In examining the candidate evaluations and vote choice decisions people make in races where women run against men for the U.S. House, I find very little evidence that abstract gender stereotypes hurt or help these women. There is no evidence that voter beliefs about the abilities and traits of women in the abstract lead voters to evaluate individual women candidates differently than their male opponents. In examining how people evaluate candidates, I find that none of the female and male policy or trait stereotypes people hold about women and men are related to their evaluations of Republican women candidates. Things are a bit different for Democratic women candidates, however, with voters who hold negative stereotypes about the ability of women to handle traditionally “male” issues being more likely to favor their male opponents on male policy issues. Beyond this, the most important influence on voter evaluations of all women candidates is political party, specifically, whether a voter shares the party of the woman candidate. In all circumstances, voters who share the party of a woman candidate are overwhelmingly likely to evaluate her as superior to her male opponent. This finding is perfectly in line with long-standing scholarship on the primacy of political party as an influence on electoral behavior.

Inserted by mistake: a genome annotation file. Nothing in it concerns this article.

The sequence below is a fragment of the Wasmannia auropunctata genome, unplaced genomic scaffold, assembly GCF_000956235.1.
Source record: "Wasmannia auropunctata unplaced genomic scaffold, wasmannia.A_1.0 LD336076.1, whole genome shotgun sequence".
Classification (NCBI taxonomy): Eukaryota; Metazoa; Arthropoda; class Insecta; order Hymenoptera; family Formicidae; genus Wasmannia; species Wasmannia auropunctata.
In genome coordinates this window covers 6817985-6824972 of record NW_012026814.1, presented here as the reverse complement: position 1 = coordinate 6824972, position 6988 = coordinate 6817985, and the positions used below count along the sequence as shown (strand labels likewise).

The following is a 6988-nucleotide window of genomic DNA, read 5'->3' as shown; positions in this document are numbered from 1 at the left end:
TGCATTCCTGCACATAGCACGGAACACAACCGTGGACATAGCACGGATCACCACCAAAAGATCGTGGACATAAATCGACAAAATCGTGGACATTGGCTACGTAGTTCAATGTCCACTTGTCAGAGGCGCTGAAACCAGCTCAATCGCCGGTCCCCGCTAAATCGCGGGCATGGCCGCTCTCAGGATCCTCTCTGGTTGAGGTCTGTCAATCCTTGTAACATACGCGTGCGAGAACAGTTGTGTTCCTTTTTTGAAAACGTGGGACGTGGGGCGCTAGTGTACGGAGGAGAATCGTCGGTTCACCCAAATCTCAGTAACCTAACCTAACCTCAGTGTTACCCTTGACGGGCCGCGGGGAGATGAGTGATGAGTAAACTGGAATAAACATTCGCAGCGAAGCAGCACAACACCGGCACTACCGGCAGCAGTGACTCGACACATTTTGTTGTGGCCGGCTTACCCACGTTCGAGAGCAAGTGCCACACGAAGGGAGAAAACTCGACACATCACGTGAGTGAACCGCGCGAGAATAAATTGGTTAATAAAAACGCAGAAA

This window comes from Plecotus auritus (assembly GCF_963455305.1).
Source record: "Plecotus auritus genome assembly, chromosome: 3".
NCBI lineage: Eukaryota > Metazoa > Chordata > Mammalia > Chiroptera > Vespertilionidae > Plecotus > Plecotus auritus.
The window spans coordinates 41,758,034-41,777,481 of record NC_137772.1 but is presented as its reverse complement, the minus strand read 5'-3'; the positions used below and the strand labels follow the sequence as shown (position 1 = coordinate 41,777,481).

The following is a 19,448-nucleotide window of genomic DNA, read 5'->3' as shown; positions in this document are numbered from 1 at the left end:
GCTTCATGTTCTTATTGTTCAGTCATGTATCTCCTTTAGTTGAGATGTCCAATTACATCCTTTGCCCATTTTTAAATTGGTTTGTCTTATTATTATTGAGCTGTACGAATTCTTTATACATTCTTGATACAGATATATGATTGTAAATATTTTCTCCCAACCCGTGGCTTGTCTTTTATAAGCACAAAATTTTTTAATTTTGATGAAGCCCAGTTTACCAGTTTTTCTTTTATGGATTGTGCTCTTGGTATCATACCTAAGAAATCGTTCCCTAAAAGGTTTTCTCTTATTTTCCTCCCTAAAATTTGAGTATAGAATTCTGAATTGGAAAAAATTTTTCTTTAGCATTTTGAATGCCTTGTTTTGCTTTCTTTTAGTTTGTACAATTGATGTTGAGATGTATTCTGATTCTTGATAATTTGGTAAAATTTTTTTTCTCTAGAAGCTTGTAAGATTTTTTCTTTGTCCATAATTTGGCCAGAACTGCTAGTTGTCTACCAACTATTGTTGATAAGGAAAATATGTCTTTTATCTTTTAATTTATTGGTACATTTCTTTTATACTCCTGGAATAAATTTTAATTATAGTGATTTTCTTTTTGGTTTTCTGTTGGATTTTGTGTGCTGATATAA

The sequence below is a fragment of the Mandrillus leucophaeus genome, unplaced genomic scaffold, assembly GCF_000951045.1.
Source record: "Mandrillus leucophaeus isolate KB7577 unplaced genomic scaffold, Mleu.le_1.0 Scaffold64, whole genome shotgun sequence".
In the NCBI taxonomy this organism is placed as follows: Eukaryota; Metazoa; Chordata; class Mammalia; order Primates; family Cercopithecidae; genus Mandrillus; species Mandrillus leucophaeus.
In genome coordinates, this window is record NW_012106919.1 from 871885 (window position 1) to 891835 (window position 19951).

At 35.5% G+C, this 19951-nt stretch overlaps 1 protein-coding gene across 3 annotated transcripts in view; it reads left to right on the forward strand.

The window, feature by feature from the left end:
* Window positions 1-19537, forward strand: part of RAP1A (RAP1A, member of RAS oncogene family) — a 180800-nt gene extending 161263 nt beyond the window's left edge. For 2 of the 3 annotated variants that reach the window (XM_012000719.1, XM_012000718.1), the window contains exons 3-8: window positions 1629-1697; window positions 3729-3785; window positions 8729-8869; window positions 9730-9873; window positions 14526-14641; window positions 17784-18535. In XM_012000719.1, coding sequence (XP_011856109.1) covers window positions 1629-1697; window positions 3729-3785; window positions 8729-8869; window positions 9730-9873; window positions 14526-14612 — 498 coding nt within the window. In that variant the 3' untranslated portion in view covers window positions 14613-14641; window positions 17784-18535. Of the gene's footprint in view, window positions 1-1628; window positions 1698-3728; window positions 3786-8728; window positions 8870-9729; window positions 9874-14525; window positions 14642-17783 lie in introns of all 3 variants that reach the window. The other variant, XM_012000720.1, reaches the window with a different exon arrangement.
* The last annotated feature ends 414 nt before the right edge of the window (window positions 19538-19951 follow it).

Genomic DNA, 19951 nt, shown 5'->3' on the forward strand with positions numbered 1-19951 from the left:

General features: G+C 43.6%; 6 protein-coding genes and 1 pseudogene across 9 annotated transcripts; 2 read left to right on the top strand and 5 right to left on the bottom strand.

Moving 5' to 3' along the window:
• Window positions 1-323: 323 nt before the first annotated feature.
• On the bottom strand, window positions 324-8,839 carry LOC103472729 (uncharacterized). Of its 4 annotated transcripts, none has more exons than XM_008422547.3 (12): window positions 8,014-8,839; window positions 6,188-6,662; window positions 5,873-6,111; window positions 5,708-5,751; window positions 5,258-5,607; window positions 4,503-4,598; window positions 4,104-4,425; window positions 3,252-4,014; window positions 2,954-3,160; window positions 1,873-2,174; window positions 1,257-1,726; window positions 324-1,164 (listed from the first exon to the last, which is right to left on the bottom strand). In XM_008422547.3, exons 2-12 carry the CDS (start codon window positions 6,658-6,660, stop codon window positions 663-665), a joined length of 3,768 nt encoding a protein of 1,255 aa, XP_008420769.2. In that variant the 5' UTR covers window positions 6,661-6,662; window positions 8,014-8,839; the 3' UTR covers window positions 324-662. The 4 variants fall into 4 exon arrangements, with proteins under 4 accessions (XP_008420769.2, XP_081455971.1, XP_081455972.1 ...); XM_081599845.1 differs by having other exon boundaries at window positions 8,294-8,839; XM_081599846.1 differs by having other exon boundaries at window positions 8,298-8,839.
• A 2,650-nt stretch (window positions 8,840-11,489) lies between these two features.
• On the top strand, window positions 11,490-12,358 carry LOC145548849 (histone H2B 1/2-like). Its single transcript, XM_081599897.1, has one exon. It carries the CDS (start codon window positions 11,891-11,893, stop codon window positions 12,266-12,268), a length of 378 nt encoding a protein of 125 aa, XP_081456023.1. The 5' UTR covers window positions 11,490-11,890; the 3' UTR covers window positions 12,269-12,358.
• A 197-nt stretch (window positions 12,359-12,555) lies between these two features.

The same patterns are evident when I examine the vote choice decisions people make. Despite past research that warns that gender stereotypes will cost women candidates votes, there is no evidence that this is the case. In my analysis, none of the female and male policy or trait stereotypes are significantly related to voting for or against women candidates. Instead, for both Democratic and Republican women candidates, voters rely on traditional political signals like party, incumbency, and campaign spending in making their vote choice decisions. Voters are overwhelmingly likely to support the candidate of their party, regardless of the sex of the candidate. This difference in the impact of gender stereotypes and political party correspondence on voting for women is evident from the example in Figure 1.
Figure 1: Impact of Party and Male Policy Stereotypes on Voting for Democratic Women in Mixed-Sex House Races